Tikinagan Child and Family Services is an indigenous child well-being agency serving 30 First Nation communities in northwestern Ontario, stretching from Ogoki in the east to the Manitoba border in the west, and from Savant Lake in the south to Fort Severn in the north.
Mandated by the Chiefs and operating under the Mamow Obiki-ahwahsoowin service model, meaning “Everyone working together to raise our children” in the Ojibway/Oji-Cree language, Tikinagan believes the answers to family well-being lie within the community.
Associate Executive Director Rachel Tinney explains, “It's a much more culturally sensitive way to work with children and families. We're out there to help and support children, and prevent them from coming into care as often as possible.”
Another important aspect of this service model is ensuring that the needs of everyone involved are met, including children, parents, and family members. Overall, the intention is to build a stronger, healthier community, while respecting the authority of the First Nation.
With the goal of continuing to provide the best possible care and services, Tikinagan is on the search for new staff.
Currently, they are looking for finance clerks and information resources positions. Tinney explains that information resources positions are especially needed right now: “They’re the ones who enter a lot of the work into our system, because up North the bandwidth isn’t always that great, so we have to have that work sent to one of our hubs and then enter it from there.”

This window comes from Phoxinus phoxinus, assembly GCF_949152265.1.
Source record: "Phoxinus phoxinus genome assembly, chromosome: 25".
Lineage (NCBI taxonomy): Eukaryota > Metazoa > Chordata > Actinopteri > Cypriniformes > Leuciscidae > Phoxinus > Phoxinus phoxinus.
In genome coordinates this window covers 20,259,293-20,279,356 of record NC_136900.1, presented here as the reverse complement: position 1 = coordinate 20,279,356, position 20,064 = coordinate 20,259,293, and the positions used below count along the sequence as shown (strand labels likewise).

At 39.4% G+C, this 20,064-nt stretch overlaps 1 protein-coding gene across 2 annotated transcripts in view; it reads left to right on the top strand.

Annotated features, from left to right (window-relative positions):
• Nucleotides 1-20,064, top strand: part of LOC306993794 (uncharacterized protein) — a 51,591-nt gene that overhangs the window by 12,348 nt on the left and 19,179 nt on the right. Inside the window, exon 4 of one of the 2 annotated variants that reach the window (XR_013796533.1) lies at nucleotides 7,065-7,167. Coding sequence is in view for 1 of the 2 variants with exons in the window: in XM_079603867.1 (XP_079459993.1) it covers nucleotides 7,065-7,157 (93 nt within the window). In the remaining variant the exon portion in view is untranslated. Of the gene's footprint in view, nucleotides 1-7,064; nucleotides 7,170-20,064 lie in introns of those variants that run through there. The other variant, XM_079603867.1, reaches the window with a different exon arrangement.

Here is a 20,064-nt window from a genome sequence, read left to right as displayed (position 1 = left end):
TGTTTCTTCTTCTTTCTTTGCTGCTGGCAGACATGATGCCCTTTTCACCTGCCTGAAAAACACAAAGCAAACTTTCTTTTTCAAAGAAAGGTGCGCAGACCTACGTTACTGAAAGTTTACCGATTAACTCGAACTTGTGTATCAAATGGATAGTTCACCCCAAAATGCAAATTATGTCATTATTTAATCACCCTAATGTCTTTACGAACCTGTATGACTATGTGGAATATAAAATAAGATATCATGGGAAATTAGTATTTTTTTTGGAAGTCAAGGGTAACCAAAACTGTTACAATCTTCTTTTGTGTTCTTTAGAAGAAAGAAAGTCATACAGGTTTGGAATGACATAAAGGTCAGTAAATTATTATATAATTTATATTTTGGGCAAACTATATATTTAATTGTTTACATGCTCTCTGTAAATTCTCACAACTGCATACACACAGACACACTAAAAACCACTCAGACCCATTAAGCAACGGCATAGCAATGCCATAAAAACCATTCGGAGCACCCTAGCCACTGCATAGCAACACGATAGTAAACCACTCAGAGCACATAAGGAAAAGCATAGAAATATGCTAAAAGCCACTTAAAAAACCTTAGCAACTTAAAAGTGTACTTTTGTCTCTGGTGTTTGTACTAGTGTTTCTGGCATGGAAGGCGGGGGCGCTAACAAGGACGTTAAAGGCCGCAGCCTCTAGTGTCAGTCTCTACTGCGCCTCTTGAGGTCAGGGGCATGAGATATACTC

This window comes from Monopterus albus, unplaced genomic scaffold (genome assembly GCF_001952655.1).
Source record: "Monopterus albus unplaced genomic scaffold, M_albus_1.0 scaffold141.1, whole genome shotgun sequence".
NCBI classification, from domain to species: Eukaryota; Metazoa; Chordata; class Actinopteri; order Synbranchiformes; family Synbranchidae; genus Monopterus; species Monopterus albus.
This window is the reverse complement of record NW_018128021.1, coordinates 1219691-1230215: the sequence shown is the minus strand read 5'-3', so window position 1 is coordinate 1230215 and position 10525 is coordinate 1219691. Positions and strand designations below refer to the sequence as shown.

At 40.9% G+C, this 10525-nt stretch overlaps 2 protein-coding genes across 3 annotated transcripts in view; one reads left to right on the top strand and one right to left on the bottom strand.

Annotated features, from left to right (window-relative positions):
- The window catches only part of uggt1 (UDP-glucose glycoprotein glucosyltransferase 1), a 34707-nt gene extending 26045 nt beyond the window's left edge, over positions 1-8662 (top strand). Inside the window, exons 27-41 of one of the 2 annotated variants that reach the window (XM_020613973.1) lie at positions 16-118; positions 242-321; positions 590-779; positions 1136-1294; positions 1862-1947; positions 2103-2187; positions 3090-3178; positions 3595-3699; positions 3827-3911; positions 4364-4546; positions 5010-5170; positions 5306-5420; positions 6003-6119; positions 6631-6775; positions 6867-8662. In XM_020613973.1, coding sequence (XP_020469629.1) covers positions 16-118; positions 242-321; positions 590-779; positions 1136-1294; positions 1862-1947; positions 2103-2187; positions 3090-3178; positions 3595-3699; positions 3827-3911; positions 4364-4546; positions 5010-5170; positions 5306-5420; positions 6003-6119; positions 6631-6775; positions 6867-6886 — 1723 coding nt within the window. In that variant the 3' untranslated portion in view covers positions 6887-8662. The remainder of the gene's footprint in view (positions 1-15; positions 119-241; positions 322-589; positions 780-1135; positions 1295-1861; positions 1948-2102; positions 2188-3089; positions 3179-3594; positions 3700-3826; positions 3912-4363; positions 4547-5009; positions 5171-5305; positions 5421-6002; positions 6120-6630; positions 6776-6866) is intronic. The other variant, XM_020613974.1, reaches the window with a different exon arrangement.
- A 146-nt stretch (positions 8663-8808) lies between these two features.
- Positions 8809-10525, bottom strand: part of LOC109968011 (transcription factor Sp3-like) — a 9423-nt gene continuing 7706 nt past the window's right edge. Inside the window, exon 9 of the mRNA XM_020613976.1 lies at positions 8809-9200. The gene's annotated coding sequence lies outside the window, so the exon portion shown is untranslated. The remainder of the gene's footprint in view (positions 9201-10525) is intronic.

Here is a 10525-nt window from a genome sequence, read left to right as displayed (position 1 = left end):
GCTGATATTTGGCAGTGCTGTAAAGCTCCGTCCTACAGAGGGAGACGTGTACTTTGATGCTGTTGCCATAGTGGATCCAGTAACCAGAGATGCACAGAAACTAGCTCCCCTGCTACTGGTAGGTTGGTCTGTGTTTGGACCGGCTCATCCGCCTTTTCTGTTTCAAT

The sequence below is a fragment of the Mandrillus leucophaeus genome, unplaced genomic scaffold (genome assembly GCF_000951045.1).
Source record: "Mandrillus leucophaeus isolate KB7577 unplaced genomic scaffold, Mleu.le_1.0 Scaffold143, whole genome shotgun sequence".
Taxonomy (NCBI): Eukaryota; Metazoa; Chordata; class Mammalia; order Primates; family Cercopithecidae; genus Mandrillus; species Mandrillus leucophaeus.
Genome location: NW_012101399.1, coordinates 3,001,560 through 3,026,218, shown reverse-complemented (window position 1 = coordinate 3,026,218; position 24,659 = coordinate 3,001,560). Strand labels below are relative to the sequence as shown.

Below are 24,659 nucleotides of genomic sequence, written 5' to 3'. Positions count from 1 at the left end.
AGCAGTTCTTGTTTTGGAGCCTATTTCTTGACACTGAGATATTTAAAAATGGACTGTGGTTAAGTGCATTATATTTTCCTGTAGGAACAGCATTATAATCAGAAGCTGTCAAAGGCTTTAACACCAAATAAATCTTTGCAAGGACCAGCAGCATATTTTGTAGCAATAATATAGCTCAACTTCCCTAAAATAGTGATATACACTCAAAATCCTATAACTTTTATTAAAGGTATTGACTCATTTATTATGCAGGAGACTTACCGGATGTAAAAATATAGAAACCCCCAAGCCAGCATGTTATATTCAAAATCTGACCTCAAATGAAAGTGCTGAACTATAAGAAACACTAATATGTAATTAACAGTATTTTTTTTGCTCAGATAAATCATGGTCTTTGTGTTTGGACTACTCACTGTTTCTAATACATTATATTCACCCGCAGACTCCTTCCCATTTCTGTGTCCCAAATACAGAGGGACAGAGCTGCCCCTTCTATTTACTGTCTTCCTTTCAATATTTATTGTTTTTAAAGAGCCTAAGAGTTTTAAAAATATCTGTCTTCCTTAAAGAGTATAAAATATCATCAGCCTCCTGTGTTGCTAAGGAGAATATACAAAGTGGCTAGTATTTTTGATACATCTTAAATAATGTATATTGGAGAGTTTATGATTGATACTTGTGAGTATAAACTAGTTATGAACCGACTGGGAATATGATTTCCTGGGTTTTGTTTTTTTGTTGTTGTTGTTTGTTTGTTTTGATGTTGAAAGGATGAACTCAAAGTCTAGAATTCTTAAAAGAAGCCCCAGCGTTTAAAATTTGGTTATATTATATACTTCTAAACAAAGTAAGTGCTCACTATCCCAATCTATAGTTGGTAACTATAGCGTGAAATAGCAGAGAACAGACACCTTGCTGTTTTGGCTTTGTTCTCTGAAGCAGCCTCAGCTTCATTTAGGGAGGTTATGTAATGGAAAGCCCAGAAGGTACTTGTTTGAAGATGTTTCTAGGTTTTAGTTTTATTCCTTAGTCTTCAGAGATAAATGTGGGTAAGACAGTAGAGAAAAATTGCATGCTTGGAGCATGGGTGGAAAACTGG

In other words, information resources positions are vital for keeping track of client documents and information, and therefore ensuring the safety and care of the children in all communities.
Just as Tikinagan holds the responsibility to take care of their communities, they ensure that their staff are highly compensated and cared for as well.
“We have very competitive wages,” says Tinney. She continues, “new staff receive a minimum of three weeks holidays and an additional week of cultural and wellness days.”
She emphasizes that anyone who is interested in the field of work should consider applying.
“We definitely encourage people, even if they don't feel that they have formal education yet, to come and try it out,” she says. She adds, “Are you able to be trained? Do you have a love for children and families and love for helping out?”
She notes that, “When you're working with children and families, a lot of it is just using common sense.”
Anyone who is passionate about providing children with care and making a difference in these communities is a good candidate, regardless of their education or lack thereof. Tinney explains that Tikinagan has an excellent on-the-job training program and gives employees the option of completing their degrees while working full-time.
“From the first year that they've started, we can support workers to do online University courses or whatever [education] they're looking at while working full time and slowly working towards a degree,” explains Tinney, who completed her degree while working with Tikinagan.
Overall, Tinney explains that “the core [of Tikinagan] is caring for children and families and providing a team approach, networking with all of our other communities to make a real impact, and working with the other resources in order to help support the families.”
She encourages interested applicants to visit the website to learn more about their Mamow Obiki-ahwahsoowin service model.
Job postings are also available on the website at www.tikinagan.org
Additional information, including Staff testimonials, can be found on their YouTube page